Taking Faithful Notes on Life Lessons

I first met Ben when he was a freshman in my English class. He did something one day that I believe will stick with me for the rest of my teaching career. Every once in a while, I’ll interrupt the academic lesson with a casual thought that begins with “This is a life lesson …”

Sharing Helpful Life Lessons

I’ll share some tidbit that is tangentially related to what we’re doing and can be as simple as “Gentlemen hold doors for ladies” or “Seriously, learn how to change a tire—you’ll have to do it someday.” Well, on this particular occasion, I no sooner said the words “Now, here’s a life lesson …” and Ben yelled, “Hold on!” and all but dove into his backpack to retrieve a notebook. He had a special notebook in which to record my “life lessons”!

Sometimes it’s easy to forget the impact we have on our students in those moments when we’re just being ourselves. Sometimes it’s scary to realize the impact we have on our students in those moments when we’re just being ourselves.

Teaching Unintended Lessons

Earlier today, I asked a group in my classroom if a refillable water bottle that had been left behind for a few days belonged to anyone. When no one claimed it, I dropped it in the garbage can. Some of the students protested that it was someone’s property, to which I responded along the lines that if they wanted it, they would’ve gotten it by now. I was in one of those grumpy, tired-of-picking-up-after-students-who-know-better moods.

What I forgot is that I was teaching another life lesson—and probably not the one I intended. At best, my intent was to make a point to pick up after oneself. I’m fearful the lesson I taught is that my student’s forgetfulness is unforgivable and intolerable—not to mention the voice of Martin Luther now ringing in my ear from the Small Catechism: “We should fear and love God so that we do not take our neighbor’s money or possessions, or get them in any dishonest way, but help him to improve and protect his possessions and income.”

There’s no way around it. I failed that life lesson. No one was diving into a backpack to retrieve a precious notebook, but notes were being taken all the same. I imagine that some of my readers have found themselves in a similar position. I expect that as we get further into the school year and the challenges to our time and patience increase, we find ourselves teaching lessons that we’d rather not have remembered.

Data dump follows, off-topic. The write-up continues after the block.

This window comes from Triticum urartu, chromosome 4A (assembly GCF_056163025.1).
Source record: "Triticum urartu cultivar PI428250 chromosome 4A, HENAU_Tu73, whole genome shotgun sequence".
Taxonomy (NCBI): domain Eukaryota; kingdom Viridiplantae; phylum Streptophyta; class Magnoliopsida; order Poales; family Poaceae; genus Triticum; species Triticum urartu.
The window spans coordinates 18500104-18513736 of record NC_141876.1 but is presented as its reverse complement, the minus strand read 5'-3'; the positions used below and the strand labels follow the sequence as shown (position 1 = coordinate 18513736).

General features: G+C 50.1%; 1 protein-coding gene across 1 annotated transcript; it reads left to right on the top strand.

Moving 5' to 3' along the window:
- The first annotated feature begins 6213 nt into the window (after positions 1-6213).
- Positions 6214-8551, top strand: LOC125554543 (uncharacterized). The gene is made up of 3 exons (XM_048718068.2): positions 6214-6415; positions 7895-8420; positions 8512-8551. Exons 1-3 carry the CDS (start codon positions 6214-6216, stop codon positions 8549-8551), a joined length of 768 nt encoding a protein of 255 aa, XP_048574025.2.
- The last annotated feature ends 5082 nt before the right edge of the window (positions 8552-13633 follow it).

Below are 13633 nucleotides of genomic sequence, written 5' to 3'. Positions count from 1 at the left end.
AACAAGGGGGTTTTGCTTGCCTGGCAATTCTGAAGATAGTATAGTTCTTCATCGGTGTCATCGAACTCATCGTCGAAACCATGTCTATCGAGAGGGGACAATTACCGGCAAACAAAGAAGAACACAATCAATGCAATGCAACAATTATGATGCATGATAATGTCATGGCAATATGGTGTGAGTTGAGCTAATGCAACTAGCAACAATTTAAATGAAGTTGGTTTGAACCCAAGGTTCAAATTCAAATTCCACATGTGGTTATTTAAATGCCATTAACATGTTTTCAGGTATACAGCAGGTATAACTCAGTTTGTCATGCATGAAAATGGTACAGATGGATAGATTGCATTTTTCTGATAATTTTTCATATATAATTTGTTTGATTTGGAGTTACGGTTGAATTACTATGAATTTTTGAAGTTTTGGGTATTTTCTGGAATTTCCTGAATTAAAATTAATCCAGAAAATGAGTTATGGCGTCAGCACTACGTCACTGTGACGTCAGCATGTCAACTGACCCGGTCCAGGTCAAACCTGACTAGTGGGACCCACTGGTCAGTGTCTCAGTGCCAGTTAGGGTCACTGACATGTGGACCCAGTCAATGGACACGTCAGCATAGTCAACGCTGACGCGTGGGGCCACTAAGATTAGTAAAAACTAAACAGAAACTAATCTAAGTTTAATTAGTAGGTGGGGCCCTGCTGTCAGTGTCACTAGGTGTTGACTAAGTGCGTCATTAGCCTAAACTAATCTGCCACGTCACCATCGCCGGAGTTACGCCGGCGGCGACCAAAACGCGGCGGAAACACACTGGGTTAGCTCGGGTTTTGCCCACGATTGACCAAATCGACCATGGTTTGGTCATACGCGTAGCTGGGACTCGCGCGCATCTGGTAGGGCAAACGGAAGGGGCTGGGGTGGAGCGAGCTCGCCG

Redeemed Despite Failure

But maybe in our moments of failure, we can still find something redeemable. Or rather, in our moments of failure, God still finds something redeemable: us! Instead of looking upon our failures and publicly dropping us into an eternal wastebasket, He sees us not in our forgetfulness, flaws, and failures but in the forgiveness and glory that Christ made ours at the cross. He lifts us beyond the mire of worst moments and sets us on solid ground, restored in relationship with Him, and recalls us to serve Him by returning to our callings as educators.

His forgiveness redeems our flawed lessons. Out of our poorly taught life lessons He empowers us to bend a knee in confession—not just to Him but to those students against whom we’ve sinned, to thank the student bold enough to stand for truth, to ask forgiveness from those in our charge. We boldly teach our students that Christ forgives and restores us from our worst moments. Are we daring enough to live that truth before those who have seen our failures and shortcomings? That may be the most noteworthy life lesson of them all!

Small Catechism quotation from Luther’s Small Catechism, copyright © 1986 Concordia Publishing House. All rights reserved.

Need inspiration for teaching faithful life lessons? It is hard to beat teaching from Luther’s Small Catechism.

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Written by

Joe Cox

Rev. Joe Cox serves as the head of the English department at Lutheran High School South in St. Louis, Missouri. He also coaches the school’s mock trial teams. Joe is married to Barb Cox, and they have two adult children, Caleb and Megan. In his free time, Joe enjoys playing board games and traveling.

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